"Organizations should perform a risk assessment of the functions and operability of the EHR to determine if there are vulnerabilities that would indicate inconsistencies in how data is calculated or operations are performed or that the EHR fails to protect the integrity of the data entered into the system. Unfortunately, the certification of EHRs seems to be largely on the honor system for which there appears to be little oversight or testing. "
In addition to paying the hefty financial penalty, Greenway also has entered into a five-year corporate integrity agreement with the Department of Health and Human Services' Office of Inspector General.
The agreement requires that Greenway retain an independent review organization to assess Greenway's software quality control and compliance systems and to review its arrangements with healthcare providers to ensure compliance with the Anti-Kickback Statute.
"Greenway must provide prompt notice to its customers of any patient safety related issues and maintain on its customer portal a comprehensive list of such issues and any steps users should take to mitigate potential patient safety risks," OIG notes.
The corporate integrity agreement also requires Greenway to enable Prime Suite customers to:
- Obtain the latest versions of Prime Suite at no additional charge;
- Migrate their data from Prime Suite to another Greenway-developed software product without charge;
- Have Greenway transfer their data to another EHR software vendor without penalties, service charges, or any other fees other than contractual amounts still owed in connection with goods or services already provided.
In a statement provided to Information Security Media Group, Greenway Health CEO Richard Atkin says: "The settlement is not an admission of wrongdoing by Greenway, and all our products remain [HHS] certified. This agreement allows us to focus on innovation while collaborating with our customers to improve the delivery of healthcare and the health of our communities."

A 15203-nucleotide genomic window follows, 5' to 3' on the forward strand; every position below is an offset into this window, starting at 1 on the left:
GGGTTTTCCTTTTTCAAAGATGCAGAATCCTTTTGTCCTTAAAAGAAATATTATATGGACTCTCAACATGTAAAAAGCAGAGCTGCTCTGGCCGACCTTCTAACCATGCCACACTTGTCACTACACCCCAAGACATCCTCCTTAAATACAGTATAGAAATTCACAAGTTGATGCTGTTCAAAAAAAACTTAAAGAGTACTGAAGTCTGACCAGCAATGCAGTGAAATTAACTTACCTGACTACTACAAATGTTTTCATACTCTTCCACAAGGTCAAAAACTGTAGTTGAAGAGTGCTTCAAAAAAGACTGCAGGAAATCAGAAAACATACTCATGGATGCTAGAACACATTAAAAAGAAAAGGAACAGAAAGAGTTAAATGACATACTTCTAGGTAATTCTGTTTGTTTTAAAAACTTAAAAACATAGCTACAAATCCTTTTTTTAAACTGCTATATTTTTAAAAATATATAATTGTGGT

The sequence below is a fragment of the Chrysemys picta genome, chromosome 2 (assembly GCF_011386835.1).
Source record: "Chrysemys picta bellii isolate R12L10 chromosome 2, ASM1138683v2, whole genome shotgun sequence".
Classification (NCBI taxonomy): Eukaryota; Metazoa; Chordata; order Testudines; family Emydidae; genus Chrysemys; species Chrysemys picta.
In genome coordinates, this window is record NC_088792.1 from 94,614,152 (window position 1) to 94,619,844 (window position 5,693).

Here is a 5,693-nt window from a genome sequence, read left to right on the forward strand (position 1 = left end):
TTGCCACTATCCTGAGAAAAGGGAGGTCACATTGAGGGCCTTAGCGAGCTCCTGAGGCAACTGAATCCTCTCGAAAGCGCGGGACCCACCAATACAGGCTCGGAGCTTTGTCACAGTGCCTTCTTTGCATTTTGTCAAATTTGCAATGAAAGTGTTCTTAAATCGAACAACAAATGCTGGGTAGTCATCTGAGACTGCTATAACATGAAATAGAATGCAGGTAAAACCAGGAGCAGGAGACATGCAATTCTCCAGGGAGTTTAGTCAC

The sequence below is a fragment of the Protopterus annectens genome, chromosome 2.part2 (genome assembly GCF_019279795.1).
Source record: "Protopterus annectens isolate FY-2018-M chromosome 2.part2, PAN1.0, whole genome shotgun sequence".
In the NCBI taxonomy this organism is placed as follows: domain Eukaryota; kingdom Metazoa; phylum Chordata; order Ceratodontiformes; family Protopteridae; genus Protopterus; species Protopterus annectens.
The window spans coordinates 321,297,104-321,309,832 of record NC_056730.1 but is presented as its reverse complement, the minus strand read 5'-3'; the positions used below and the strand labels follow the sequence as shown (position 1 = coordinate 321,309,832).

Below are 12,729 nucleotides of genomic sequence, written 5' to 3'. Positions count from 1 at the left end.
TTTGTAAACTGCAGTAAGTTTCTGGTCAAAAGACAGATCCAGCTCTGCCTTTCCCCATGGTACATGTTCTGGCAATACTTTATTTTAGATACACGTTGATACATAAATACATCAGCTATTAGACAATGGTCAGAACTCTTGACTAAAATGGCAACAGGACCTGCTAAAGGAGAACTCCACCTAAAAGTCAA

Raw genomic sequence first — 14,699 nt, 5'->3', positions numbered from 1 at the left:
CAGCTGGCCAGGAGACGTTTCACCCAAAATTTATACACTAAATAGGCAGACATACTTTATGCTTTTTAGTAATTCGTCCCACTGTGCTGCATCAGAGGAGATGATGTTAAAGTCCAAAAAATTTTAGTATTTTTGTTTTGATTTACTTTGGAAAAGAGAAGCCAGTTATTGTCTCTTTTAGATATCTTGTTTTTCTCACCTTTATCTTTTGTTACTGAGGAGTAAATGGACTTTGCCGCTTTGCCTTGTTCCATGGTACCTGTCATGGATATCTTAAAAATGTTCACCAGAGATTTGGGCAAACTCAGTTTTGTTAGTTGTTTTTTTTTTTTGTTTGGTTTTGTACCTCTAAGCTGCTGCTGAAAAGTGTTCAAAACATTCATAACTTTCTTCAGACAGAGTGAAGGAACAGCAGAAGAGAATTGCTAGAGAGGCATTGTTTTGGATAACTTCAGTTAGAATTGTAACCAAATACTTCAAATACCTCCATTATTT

Under the HITECH Act meaningful use program, HHS made incentive payments available to eligible healthcare providers that adopted certified EHR technology and met certain requirements relating to their use of the technology. To obtain certification for their EHR software, vendors are required to demonstrate that their products satisfy all applicable HHS-adopted certification criteria.
"In January 2013, Greenway submitted an application for testing and certification of Prime Suite to the 2014 Edition. As part of the application, Greenway represented that Prime Suite satisfied the certification criteria for a complete EHR and was capable of meeting those criteria and using the required standards in the field. This representation was false," the Justice Department alleged in court documents in the Greenway case.
Healthcare providers who use a certified EHR trust that the products perform as they were certified to do, notes Kate Borten, president of privacy and security consultancy The Marblehead Group.
"Not only does this case shine a spotlight on Greenway, the offending vendor, but it undermines that trust," she says. "It's not unlikely that other vendors will be revealed as deficient in the future. The testing and certifying bodies should re-evaluate their processes, specifically to reduce the possibility of vendors being less than honest."
The Greenway case provides a wake-up call to the healthcare industry and government regulators regarding vulnerabilities in the testing and oversight of the EHR certification system, Holtzman notes.
"Healthcare organizations that attested to meaningful use using Greenway's products will be on bated breath waiting for HHS to decide what it will do," he says.